Bassist David Hungate is best known for his six years with the slick pop/rock/arena rock supergroup Toto, but he was a busy West Coast session player before he joined Toto and continued to be very much in demand long after leaving that outfit. Although Hungate (who should not be confused with the poet/author David Hungate) was born in Texas, he spent much of his adult life in Los Angeles -- which is where he made a name for himself in the early '70s. By the time Toto was formed, Hungate had a long résumé as a session player -- the artists he had backed ranged from Boz Scaggs to Seals & Crofts to gospel favorite Andraé Crouch to country-pop star Dolly Parton. And the fact that he played with such a range of people in his pre-Toto days illustrates his flexibility; over the years, Hungate has played everything from soft rock, pop/rock, arena rock, and adult contemporary to soul and urban contemporary to country. The fact that Hungate (who plays acoustic and electric guitar as secondary instruments) was an L.A.-based session player made him perfect for Toto; that band was dominated by busy studio players.
Toto was formed in 1978, when Hungate got together with David Paich (keyboards, vocals), Steve Lukather (lead guitar, vocals), Bobby Kimball (lead vocals), Steve Porcaro (keyboards), and Steve's late brother Jeff Porcaro (drums). Released by Columbia that year, the band's self-titled debut album was a double-platinum smash in the United States (where over two million copies were sold) and boasted the major hits "Hold the Line" and "Georgy Porgy"." Rock critics, as a rule, hated Toto, which received more than its share of negative reviews -- if Elvis Costello and the Clash were the epitome of artists who critics adored in the late '70s, Toto epitomized the sort of corporate rock that critics loved to hate. But none of those bad reviews made Toto's fans any less devoted. In 1979, Hungate played on Toto's sophomore album, Hydra (which went gold), and he was also present on Toto's third album, Turn Back (which Columbia released in 1981). Then, in 1982, Hungate played on Toto's multi-platinum fourth album, Toto IV. Thanks to hits like "Rosanna" (which was written for actress Rosanna Arquette) and "Africa," Toto IV not only became the band's biggest release since its 1978 debut -- it becameToto's biggest album of all. During his six years with Toto, Hungate continued to do a great deal of session work and backed major artists like Bryan Adams, Gladys Knight, the Manhattan Transfer, Judy Collins, Neil Sedaka, Barbra Streisand, and Olivia Newton-John.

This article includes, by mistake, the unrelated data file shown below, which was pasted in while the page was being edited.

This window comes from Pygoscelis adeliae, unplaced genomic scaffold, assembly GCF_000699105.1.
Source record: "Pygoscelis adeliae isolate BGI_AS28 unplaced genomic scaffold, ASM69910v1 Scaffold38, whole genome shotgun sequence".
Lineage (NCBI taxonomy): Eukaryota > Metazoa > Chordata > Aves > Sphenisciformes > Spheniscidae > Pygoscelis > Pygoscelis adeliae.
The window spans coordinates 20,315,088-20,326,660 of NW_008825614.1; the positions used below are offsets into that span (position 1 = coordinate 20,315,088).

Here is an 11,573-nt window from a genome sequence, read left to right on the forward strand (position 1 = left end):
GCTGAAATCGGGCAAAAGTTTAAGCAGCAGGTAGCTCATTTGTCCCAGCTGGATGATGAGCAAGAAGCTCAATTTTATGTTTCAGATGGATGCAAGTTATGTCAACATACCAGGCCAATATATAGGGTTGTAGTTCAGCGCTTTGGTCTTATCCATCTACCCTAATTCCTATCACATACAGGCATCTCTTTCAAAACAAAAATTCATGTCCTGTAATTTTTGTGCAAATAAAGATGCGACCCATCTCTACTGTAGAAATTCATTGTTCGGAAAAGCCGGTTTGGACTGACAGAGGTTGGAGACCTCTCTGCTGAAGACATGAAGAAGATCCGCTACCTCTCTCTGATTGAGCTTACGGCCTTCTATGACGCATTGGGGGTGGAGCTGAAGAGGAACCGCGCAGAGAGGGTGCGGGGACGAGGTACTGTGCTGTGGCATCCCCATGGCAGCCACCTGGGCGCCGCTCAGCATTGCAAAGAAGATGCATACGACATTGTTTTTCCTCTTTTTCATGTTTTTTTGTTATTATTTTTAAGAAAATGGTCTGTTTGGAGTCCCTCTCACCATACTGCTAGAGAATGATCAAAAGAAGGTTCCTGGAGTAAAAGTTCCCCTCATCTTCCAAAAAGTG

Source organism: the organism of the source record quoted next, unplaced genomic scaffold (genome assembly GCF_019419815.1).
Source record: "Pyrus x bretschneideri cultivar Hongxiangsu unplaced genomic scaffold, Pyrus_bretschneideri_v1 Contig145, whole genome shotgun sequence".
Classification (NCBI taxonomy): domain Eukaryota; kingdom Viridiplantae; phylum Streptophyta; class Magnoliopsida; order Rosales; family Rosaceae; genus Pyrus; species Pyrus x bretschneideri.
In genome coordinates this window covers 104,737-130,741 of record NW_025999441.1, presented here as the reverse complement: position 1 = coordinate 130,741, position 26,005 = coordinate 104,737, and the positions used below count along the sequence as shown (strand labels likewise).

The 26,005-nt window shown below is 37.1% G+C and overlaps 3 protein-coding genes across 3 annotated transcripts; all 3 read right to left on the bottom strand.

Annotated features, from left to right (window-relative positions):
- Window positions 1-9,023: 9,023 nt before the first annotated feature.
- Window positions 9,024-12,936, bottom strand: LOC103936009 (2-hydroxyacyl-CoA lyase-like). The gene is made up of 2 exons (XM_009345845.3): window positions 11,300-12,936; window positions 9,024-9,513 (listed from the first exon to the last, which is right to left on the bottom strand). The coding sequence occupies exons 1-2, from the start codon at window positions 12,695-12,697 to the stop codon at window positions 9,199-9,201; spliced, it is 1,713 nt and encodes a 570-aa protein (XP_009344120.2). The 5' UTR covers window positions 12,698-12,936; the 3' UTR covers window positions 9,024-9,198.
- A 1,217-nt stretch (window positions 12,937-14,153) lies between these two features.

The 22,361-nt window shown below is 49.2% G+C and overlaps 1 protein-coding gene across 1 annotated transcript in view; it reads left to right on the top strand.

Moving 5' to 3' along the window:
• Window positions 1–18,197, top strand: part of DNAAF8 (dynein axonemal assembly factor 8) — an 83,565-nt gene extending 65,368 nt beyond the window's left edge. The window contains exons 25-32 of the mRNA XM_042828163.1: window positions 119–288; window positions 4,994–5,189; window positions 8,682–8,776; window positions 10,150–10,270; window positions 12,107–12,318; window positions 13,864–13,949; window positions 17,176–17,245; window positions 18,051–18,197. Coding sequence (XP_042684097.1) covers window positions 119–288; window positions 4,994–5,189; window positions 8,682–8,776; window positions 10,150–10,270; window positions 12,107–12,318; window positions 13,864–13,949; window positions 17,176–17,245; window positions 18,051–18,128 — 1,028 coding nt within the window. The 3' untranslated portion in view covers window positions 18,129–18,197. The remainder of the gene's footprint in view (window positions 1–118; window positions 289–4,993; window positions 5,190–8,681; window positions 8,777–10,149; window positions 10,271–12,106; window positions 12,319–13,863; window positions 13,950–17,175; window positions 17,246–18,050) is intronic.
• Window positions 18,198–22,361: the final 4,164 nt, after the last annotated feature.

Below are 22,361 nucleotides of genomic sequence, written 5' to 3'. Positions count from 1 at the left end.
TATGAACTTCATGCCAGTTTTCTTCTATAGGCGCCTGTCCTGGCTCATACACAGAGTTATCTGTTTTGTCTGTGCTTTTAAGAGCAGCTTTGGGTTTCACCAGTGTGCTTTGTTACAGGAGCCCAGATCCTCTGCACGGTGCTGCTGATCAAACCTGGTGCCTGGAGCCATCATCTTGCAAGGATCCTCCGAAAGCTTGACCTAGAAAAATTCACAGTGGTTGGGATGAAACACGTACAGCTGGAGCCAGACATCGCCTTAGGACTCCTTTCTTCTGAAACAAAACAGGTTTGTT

In 1984, Hungate left Toto and was replaced by Mike Porcaro, a brother of Steve and Jeff Porcaro. That gave Hungate even more time to do session work, and the rest of the '80s found him playing on albums by everyone from Linda Ronstadt to Kenny Rogers to Rickie Lee Jones. Though Hungate has devoted a lot of his time to pop and rock sessions in L.A., the bassist has made his share of trips to Nashville and played on quite a few country albums. The major country artists he has backed over the years include George Jones, Glen Campbell, Lacy J. Dalton, Lorrie Morgan, Conway Twitty, Barbara Mandrell, George Strait, Tanya Tuckerm and Reba McEntire. Hungate has played some hardcore honky tonk on occasion, although his pop/rock credentials have often made him a logical choice for crossover pop-country sessions.
The '90s found Hungate continuing to do a lot of session work in addition to recording his first solo album, Souvenir, which turned out to be an interesting departure for the bassist. Released on the Clubhouse label in 1994, the mostly instrumental Souvenir found Hungate playing jazz-fusion and pop-jazz and being influenced by improvisers like Pat Metheny, the Yellowjackets, and Weather Report. Souvenir was something that Hungate recorded and promoted on the side -- session work was still his main focus, and when the 21st century arrived, he was still keeping busy in the studios of L.A. and Nashville.